If you're really worried, a few visits with a counselor might help you work out a strategy regarding how you might best approach this with your son, and will help to address specific concerns you and he might have.

  • I guess what I'm most afraid of is that he will learn to cope with the heartbreak of divorce/break ups but will also learn to accept it as normal. Learning to deal with a breakup are skills we learn as adults, and the pain of it teaches avoidance. Since he's exposed so young I'm afraid he'll learn to deal with it too well. Also, adults control the situation in their own lives. My son has no control and can't avoid the pain, and so I'm concerned that that will cause him to not bother avoiding it in his own life since he's so accustomed to it. (He'll be numb to it due to over exposure). – Jax Dec 11 '14 at 14:25
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    @Jax - I guess my point is you can't shape your son's beliefs. He may very well learn this; it's out there everywhere for him to see. The only thing you can do is talk to him and help him to see the consequences of his own behaviors, good and bad (without coming across as overly critical. It might turn out that your son will be relationship avoidant when he is a man. You can't tell. You hope. As I said, if this is very concerning to you, a counselor might help you find a way to deal with this. – anongoodnurse Dec 11 '14 at 18:47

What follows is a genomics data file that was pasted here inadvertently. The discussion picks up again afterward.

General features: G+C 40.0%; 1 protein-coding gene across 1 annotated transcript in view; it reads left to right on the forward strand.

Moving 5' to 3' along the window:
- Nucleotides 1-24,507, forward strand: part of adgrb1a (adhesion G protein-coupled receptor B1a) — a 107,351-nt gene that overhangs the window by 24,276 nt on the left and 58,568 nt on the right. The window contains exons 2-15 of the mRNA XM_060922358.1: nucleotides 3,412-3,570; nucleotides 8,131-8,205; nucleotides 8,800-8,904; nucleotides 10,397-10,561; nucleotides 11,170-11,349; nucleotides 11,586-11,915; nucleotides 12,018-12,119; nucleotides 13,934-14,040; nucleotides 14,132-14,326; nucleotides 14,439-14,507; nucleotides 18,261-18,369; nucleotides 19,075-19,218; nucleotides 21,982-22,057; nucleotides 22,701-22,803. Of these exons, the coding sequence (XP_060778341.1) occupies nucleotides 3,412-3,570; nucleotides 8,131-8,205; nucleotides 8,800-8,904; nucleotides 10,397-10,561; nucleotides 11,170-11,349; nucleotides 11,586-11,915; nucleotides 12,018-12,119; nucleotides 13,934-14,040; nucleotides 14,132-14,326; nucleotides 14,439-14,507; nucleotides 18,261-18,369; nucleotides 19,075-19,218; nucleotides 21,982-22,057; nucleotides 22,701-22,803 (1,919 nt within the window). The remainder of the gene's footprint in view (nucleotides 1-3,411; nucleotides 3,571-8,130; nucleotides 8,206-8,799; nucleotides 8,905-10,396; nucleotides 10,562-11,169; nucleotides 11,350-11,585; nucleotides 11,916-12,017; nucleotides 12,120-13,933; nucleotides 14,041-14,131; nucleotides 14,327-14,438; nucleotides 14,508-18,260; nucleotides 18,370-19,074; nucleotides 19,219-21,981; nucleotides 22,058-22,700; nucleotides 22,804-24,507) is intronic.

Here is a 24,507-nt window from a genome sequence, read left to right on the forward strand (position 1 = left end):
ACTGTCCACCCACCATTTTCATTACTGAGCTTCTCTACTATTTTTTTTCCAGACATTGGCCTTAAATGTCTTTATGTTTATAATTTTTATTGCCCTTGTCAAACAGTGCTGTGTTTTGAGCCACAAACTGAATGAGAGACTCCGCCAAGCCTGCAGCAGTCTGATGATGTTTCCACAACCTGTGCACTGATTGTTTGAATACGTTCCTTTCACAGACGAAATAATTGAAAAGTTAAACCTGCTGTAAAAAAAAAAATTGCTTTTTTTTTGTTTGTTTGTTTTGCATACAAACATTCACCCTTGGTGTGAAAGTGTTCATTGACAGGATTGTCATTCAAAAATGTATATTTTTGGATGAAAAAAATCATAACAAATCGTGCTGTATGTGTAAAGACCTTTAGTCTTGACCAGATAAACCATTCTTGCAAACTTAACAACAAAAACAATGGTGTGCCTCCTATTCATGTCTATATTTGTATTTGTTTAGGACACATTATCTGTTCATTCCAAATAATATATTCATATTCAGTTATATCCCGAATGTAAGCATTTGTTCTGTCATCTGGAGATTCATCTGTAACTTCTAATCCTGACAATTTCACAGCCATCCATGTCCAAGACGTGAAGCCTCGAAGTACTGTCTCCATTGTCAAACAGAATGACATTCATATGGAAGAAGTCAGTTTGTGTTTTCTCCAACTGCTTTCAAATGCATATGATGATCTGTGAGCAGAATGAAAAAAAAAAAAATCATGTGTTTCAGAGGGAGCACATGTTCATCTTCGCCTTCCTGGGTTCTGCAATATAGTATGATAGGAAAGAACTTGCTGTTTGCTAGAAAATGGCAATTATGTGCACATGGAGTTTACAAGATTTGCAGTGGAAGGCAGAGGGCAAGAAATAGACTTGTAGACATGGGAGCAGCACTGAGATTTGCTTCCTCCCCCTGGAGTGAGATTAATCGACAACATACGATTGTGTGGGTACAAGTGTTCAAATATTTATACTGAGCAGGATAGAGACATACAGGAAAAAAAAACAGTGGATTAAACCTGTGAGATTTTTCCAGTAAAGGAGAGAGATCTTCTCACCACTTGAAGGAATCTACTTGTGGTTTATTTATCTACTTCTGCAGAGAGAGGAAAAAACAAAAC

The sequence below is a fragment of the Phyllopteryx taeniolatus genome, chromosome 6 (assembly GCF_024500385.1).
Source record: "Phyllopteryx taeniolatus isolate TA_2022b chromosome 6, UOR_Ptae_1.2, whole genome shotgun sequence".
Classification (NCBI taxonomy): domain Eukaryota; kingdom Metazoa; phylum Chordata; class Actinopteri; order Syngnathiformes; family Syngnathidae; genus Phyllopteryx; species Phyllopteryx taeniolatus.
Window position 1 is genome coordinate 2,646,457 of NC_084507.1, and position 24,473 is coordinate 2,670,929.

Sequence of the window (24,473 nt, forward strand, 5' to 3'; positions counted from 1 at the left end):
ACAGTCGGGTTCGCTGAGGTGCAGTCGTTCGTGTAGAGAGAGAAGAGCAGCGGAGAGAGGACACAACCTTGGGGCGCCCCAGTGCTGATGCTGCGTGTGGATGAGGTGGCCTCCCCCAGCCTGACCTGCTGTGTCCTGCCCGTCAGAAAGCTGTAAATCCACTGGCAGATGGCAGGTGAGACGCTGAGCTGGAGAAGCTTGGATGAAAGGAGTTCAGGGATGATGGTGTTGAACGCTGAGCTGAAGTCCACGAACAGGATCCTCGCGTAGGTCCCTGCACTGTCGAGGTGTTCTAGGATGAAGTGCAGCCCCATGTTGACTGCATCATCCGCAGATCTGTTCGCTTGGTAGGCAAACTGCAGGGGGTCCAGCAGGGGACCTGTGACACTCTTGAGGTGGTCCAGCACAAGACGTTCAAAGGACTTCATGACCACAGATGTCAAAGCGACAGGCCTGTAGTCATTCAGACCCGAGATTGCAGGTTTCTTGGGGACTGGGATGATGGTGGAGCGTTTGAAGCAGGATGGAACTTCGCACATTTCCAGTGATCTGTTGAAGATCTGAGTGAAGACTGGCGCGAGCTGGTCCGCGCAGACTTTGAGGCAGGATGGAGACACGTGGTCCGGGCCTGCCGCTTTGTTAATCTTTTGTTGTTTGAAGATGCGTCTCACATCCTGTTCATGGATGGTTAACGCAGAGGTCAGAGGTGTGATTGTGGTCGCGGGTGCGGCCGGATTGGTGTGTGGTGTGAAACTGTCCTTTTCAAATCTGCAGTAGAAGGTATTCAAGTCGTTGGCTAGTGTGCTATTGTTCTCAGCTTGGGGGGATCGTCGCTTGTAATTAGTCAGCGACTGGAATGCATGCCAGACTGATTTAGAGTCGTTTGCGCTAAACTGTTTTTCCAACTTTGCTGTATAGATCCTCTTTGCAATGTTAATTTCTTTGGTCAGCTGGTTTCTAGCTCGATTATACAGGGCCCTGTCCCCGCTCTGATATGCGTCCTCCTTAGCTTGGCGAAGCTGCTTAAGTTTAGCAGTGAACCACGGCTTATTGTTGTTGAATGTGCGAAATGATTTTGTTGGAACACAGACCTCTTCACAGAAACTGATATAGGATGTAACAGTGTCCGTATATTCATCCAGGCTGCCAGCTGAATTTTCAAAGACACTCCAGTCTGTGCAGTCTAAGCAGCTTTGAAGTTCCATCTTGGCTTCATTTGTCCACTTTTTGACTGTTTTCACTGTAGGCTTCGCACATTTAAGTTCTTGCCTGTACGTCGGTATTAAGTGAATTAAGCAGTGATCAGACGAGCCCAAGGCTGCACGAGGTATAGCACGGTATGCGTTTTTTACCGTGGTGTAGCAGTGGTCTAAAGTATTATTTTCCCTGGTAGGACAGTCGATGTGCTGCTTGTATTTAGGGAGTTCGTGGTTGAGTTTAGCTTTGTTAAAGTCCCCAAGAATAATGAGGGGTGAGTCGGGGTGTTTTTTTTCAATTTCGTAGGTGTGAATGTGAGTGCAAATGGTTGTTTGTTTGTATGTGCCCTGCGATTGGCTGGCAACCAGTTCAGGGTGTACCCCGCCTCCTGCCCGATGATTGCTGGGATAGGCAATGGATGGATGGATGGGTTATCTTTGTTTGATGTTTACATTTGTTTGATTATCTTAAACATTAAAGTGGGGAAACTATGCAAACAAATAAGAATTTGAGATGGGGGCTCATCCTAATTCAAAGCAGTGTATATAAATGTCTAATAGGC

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Q1: I can't help but wonder, how else, besides the strong example we have set in our home, can we teach him the value and seriousness of making good relationship choices?

Leading by example is usually the best way to get a point across. If your current marriage is as wonderful as you make it out to be, your son will notice that long-term monogamous relationships can make certain people happy -- and may strive for the same in his own life.

Of course, even after observing your example, your son may decide to follow a different path.

Q2: Without preaching, or criticizing his father, how can I teach my son to choose healthy relationships over lust based flings, and ultimately, the value of a marriage?

Honestly, this question seems like it is much more about your resentment of your son's father's love life than about your son's best interests. At 10 years old, your son is probably old enough to pick up on what you might really be saying here, too.

Be careful not to diminish your credibility in your son's eyes by demonstrating an ongoing resentment of his father's love life. If his father's choices are truly foolish, your son will see that on his own.

  • You're right-I do resent that my son's dad behaves inappropriately around my son. IMO anyone, not just my ex, who emotionally involves their kid in the ups and downs of dating is acting inappropriately. – Jax Dec 22 '14 at 5:52